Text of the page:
In This Article
- Raising a plant-based child
- Fulfilling your little one’s nutrient needs
- Feeding picky eaters
- Navigating the school system’s diet woes
As with adults, obesity is on the rise in children and adolescents. Approximately 9 percent of children aged 2 to 5, 17.5 percent of children aged 6 to 11, and 20.5 percent of adolescents aged 12 to 19 are obese. Puberty is starting earlier in girls than ever before—sometimes as early as age 7—due to excess body fat. Early puberty puts our daughters at an increased risk of breast cancer and other chronic diseases later in life. The prevalence of diabetes and prediabetes is rising in our youth, setting them up for a life plagued with health problems.
Why are our youth so susceptible to these health crises? Partly because they’re living sedentary lifestyles. But much more significantly, it’s because they’re eating most of their calories from animal products and highly processed foods. The most common fruits and veggies eaten are tomatoes (via pizza), orange juice, and fried potatoes. Whole foods rarely, if ever, touch the lips of most kids on a daily basis. Childhood diet determines future health. The bottom line: we need to fix the food to save our children.
Getting kids to eat healthy can sometimes seem an impossible task. But with a little finesse and some creativity, you can succeed at getting your kids onboard with a plant-based diet.
The Benefits of Growing Up Plant-Based
At this point in the book, you know the benefits of following a whole food, plant-based diet. The diet consumed during the first decade of a child’s life determines his or her health more than the diet consumed in the next 50 years does. Imagine, then, the opportunity you have for providing your child with all the nutrients necessary to grow and develop healthily right from the start.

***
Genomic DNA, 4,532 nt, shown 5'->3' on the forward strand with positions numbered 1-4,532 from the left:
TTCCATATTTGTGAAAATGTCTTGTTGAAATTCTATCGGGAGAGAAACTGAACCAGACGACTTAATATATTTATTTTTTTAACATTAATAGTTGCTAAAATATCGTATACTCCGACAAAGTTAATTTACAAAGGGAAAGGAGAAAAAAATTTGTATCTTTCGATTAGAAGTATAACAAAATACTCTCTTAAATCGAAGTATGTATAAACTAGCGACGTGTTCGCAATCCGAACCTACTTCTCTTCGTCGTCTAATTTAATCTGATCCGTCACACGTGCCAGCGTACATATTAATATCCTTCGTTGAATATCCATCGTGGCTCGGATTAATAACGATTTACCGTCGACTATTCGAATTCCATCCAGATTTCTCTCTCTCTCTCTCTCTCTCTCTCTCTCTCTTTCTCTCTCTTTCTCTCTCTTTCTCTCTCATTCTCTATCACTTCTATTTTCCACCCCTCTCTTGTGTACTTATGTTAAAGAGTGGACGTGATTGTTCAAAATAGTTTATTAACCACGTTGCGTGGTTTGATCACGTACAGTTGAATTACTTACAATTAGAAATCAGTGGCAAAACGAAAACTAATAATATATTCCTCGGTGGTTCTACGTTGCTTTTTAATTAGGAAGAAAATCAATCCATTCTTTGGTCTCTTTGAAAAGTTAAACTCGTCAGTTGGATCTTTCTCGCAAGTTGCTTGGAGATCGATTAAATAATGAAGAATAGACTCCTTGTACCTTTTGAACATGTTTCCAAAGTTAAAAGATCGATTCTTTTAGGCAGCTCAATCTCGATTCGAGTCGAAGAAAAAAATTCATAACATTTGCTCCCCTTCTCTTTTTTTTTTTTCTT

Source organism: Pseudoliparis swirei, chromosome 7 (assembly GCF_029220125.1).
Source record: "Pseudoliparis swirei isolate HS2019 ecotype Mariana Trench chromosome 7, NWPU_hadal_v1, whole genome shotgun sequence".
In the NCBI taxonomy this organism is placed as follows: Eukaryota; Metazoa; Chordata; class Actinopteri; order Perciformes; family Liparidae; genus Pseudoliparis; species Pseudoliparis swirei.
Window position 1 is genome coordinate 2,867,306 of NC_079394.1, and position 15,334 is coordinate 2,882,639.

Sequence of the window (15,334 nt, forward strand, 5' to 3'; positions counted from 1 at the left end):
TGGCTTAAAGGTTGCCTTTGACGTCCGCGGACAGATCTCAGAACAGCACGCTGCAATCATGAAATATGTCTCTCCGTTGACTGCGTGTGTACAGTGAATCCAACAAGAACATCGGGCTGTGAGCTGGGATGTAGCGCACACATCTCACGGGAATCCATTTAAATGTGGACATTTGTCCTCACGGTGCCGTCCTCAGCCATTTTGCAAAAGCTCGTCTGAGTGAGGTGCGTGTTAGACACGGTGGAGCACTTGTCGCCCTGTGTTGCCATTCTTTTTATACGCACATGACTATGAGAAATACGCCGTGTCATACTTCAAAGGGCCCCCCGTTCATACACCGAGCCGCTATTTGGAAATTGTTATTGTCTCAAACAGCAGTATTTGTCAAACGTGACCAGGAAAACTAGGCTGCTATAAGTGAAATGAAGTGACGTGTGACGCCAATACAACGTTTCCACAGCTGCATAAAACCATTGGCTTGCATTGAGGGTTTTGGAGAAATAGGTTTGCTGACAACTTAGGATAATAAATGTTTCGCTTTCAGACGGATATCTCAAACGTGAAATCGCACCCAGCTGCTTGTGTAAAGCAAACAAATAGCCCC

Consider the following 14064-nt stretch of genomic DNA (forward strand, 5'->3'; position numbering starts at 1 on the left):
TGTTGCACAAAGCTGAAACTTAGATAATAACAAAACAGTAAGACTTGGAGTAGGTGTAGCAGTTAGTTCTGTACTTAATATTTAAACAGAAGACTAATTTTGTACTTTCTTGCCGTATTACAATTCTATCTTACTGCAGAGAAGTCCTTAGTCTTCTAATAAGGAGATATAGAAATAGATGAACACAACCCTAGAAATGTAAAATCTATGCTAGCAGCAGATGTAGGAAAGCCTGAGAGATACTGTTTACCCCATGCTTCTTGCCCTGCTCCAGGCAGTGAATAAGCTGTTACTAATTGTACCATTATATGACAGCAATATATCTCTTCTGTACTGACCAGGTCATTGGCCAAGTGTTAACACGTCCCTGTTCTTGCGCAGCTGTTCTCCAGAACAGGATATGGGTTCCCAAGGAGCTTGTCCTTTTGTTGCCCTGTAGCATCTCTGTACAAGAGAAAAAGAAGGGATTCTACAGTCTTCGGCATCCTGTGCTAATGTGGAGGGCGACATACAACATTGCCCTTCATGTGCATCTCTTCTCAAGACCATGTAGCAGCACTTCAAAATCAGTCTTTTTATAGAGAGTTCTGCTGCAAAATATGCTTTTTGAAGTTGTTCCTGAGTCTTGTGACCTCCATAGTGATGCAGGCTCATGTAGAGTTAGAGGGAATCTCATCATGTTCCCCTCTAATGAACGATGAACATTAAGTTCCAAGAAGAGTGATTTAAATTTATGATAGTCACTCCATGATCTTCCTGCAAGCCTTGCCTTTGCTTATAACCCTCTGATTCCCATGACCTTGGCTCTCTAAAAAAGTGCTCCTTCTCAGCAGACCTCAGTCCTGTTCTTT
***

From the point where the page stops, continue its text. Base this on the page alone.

Consider this fascinating example: look at families who move from a rural setting of a non-Western country to an urban, Westernized location. Take rural China, for instance. The older generations who were raised in their homeland on rice, vegetables, fruits, minimal amounts of animal products, and no highly processed foods remain slim and healthy into old age. On the contrary, their children and grandchildren, who have adapted their diets to include fast food, massive amounts of animal products, and highly processed foods, become sick and fat like their new neighbors. Their genes weren’t altered on the plane ride to their new home. Their diets changed upon arrival.
Incidence of disease risk differs based on environment. You can’t blame your genes. You can, however, change your destiny with the choices you make at each meal.
As a parent, you should have control over what your child eats. Until your children makes money and drive to the store on their own, you should be able to steer your children in a positive direction. Unfortunately, all too often, others—your parents, in-laws, the ex, cousins, friends, and even schools—make these decisions for you and introduce habit-forming junk food. There’s nothing worse for a parent to wake up one day only to find his or her child overweight, acne-ridden, or worse, at risk for early onset nutritionally induced disease. The good news is that your children can recover and the healthy example you lead now will have more impact as they grow older.
Do as I Say and as I Do
The single most important factor determining how your child eats is how you eat. Role-modeling is an extremely effective technique for teaching. If you want your kid to love broccoli, Brussels sprouts, lentils, and lima beans, eat them and love them yourself. Do you know how many parents tell their kids to eat their veggies while they themselves fill up on junk food instead? The message it sends is contradicting and confusing. Worse, it doesn’t work. You need to be passionate about your food and your health while connecting those dots for your child. When you feel the vitality within your cells, you’ll want nothing less for your little one.
Inspire your family by teaching them what you know. Explain that when you eat your leafy greens, your body gets stronger and can fight off all the bad germs out there. Eating your beans makes you grow big with awesome muscles that can lift heavy things. Getting your essential fatty acids makes you so smart you’ll ace all your classes in school.
Make it relevant to your child’s life. Excite your child in a language he or she will understand. Of course, this changes throughout childhood, based on where your child’s enthusiasm lies and his or her understanding of the world. Your child is in tune with your feelings and actions, so your best bet for compliance is your own demonstration. Represent the habits you wish to see in your children.
Practice Makes Perfect
As with anything, healthy living takes practice. Learning about nutrients and how to make nutritious delicious is a work in progress for you and your child. Why not learn and practice together? Use food shopping and cooking as learning experiences.